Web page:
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Maddison Waites

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Student ID Number/s: Student Surname/s: Given name/s:

S00143432 Waites Maddison

Course: B Ed EC&P School: St Pats

Unit code: EDFD452/462 Unit title: Transition into the Profession

Due date: 09/04/17 Date submitted: 08/04/17

Lecturer-in-Charge: Jeannette Keser Tutorial Group/Tutor: Jess Hankinson

Assignment Title and/or number: AT1: Individual teaching philosophy and research essay

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Signature of student(s): ____M. Waites_______________________________________ Date: 08/04/17

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Individual Teaching Philosophy: First Draft

When it comes to a students learning, I believe that the most effective learning occurs
through social interactions with peers and by observing the behaviours of others. It has
become clear to me that not all students benefit from a single style of teaching. As educators
and shapers of the next generation, it is vital for us to remember that while an intrapersonal
learner may enjoy sitting at their desk completing a task, a kinaesthetic learner may be tearing
their hair out in frustration over that exact same task. We need to accommodate to every
students needs, not just our own. Finally, I believe that failure is one of the most important
experiences a student needs to encounter.

Students should not be passively enduring their educational years. These early years are an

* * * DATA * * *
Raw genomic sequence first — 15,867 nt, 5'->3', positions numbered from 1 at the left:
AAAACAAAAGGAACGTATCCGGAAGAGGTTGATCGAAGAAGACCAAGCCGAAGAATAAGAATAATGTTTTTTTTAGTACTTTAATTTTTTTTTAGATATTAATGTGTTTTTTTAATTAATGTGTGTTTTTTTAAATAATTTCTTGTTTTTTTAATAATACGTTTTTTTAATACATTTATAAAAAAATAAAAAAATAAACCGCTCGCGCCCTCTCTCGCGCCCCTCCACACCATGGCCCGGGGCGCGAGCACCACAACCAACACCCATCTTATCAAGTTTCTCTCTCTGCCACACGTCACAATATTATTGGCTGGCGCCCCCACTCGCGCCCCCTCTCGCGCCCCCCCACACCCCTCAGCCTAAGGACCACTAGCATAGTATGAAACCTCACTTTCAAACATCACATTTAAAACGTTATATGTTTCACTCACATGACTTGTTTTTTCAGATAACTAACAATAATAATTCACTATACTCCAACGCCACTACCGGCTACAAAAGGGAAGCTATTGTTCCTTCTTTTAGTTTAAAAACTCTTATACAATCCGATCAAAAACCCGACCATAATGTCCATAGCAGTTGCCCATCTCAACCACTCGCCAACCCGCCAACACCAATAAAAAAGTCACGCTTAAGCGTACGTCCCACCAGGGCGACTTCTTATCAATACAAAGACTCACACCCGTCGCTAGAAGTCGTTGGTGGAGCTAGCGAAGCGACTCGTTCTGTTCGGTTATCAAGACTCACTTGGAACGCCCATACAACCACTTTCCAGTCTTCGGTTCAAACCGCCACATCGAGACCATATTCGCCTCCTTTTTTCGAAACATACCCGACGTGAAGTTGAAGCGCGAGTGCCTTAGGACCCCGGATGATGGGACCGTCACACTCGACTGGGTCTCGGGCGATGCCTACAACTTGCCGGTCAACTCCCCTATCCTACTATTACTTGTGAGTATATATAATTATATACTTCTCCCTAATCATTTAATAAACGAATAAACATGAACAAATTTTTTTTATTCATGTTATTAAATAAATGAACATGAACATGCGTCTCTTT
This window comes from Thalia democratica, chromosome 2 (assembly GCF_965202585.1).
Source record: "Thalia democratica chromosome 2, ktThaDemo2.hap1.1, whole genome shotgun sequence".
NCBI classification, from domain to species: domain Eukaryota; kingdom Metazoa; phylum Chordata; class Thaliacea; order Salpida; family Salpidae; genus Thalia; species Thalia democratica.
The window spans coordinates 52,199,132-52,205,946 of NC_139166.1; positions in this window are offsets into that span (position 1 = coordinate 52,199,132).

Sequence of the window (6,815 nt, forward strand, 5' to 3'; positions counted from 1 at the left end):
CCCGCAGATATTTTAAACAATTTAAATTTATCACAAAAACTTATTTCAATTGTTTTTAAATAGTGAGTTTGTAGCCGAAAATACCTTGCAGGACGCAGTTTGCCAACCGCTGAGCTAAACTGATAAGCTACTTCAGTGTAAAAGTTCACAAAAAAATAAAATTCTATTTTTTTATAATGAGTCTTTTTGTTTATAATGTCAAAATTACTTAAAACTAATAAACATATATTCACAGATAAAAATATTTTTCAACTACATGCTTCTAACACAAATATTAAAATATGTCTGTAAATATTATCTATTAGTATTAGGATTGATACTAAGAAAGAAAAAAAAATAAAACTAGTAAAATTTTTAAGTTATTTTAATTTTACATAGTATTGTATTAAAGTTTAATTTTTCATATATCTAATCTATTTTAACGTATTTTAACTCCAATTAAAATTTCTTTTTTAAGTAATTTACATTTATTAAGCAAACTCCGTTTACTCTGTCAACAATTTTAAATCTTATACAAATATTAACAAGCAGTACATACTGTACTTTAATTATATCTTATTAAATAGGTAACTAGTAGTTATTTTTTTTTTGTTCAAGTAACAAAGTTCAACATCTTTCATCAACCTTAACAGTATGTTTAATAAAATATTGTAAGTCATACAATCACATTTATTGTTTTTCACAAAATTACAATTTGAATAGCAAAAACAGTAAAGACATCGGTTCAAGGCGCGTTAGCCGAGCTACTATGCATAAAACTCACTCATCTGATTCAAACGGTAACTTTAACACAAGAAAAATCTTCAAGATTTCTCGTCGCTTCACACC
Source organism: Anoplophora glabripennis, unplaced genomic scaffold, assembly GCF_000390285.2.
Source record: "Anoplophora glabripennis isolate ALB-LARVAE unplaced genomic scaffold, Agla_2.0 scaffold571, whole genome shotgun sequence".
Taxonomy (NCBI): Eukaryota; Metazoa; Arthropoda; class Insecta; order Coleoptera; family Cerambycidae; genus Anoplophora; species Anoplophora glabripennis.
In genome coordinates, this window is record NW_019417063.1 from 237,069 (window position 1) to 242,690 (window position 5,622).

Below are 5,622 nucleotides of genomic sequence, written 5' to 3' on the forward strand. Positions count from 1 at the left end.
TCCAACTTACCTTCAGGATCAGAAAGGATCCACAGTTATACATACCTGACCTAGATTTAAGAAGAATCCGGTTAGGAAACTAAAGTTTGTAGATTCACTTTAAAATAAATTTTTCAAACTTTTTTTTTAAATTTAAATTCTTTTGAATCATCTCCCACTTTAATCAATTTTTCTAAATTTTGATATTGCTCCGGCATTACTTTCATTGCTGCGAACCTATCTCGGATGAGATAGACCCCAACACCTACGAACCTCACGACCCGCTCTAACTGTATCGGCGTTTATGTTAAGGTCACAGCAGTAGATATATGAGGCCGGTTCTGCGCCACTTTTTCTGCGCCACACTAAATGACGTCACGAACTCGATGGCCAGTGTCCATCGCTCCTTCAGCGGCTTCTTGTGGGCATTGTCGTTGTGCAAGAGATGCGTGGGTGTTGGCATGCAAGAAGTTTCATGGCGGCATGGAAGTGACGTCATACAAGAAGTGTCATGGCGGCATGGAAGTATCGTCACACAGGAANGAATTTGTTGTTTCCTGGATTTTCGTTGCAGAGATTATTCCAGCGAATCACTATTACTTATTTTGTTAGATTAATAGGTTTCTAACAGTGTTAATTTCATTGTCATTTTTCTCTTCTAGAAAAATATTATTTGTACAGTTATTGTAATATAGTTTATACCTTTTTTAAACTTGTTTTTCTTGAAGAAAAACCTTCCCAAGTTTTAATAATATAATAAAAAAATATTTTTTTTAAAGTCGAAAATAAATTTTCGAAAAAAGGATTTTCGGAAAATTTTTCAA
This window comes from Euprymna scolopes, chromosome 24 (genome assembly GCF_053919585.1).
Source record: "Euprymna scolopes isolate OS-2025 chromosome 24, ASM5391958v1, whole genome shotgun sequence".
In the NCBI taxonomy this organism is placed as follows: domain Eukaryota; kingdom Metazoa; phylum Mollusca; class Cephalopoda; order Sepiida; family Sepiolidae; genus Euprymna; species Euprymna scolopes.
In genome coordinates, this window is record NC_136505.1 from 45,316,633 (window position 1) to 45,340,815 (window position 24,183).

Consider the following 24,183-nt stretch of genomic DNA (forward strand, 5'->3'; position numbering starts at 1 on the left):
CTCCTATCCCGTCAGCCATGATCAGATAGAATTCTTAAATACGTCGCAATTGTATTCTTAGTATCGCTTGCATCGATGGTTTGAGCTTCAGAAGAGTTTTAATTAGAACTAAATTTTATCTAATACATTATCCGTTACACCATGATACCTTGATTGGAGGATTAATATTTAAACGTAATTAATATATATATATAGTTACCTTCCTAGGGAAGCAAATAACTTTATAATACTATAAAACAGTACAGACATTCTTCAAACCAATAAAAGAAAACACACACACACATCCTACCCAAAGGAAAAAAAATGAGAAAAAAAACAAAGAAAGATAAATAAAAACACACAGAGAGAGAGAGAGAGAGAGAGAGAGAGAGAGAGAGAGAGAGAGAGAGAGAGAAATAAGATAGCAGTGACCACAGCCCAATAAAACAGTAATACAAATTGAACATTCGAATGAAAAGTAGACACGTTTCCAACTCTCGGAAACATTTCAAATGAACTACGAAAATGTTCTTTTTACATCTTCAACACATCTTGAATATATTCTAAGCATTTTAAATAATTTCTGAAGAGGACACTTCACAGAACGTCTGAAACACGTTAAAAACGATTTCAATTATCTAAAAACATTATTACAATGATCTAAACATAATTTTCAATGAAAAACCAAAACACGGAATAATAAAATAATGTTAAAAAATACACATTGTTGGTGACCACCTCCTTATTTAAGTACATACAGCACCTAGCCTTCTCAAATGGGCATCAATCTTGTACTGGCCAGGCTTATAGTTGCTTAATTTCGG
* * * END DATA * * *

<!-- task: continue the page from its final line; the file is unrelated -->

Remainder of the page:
integral part of shaping and nurturing a childs mind and should under no circumstances be a
passive experience. In my experience, I saw learners most active and engaged during social
interactions. It could be as simple as sharing their weekend recounts with their table partners
or even spending time in a buddy grade a few years above them. As long as they were
interacting with their peers there was always some form of learning occurring. A great action
I see occurring in a buddy grade situation is the mimicking of activity. For example, a
foundation grade seeing how a grade 4 class lines up after recess, shows the younger students
how it should be done. The foundation grade can then mimic the grade 4s. I find this to be
far more beneficial than a teacher explaining over and over and then repeatedly rehearsing.

I have seen many classrooms throughout my placements that only offer students a single style
of learning. It is my belief that effective learning occurs only when every student's learning
styles and needs are catered for. It may be a lot more work for the educator to plan and
prepare for so many different needs however, if it benefits the students, I feel that it is our
duty to take that extra time. I think the use of rotations during Mathematics and Literacy
lessons give students the opportunity to be exposed to a vast range of learning styles and
discover which works best for them. Although it would be virtually impossible to have 7
types of learning styles catered for in an individual lesson, it is possible to have the styles
spread across a day to ensure that each student feels understood.

Finally, is my belief that students need to fail. They need to make mistakes and learn from
them. A student who has never got anything wrong in their life is going to be in for a shock

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the older they get. Making mistakes as a teacher also shows students that errors and failures
are all a part of life and nothing to be ashamed of. It is what we do after a mistake that is most
important. As a teacher we need to show our students that as long as we learn from our
mistakes, then they werent really mistakes at all.

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Research Essay

The following research essay explores the various teaching approaches, learning styles and
techniques that have proven to be effective in a primary school setting. Vygotsky and Piagets
constructivist approach sees educators take into consideration how their students prior
experiences have shaped who they are today (Liepolt, 2004). On the other hand, Banduras
social learning theory encourages students to take charge of their own learning and uses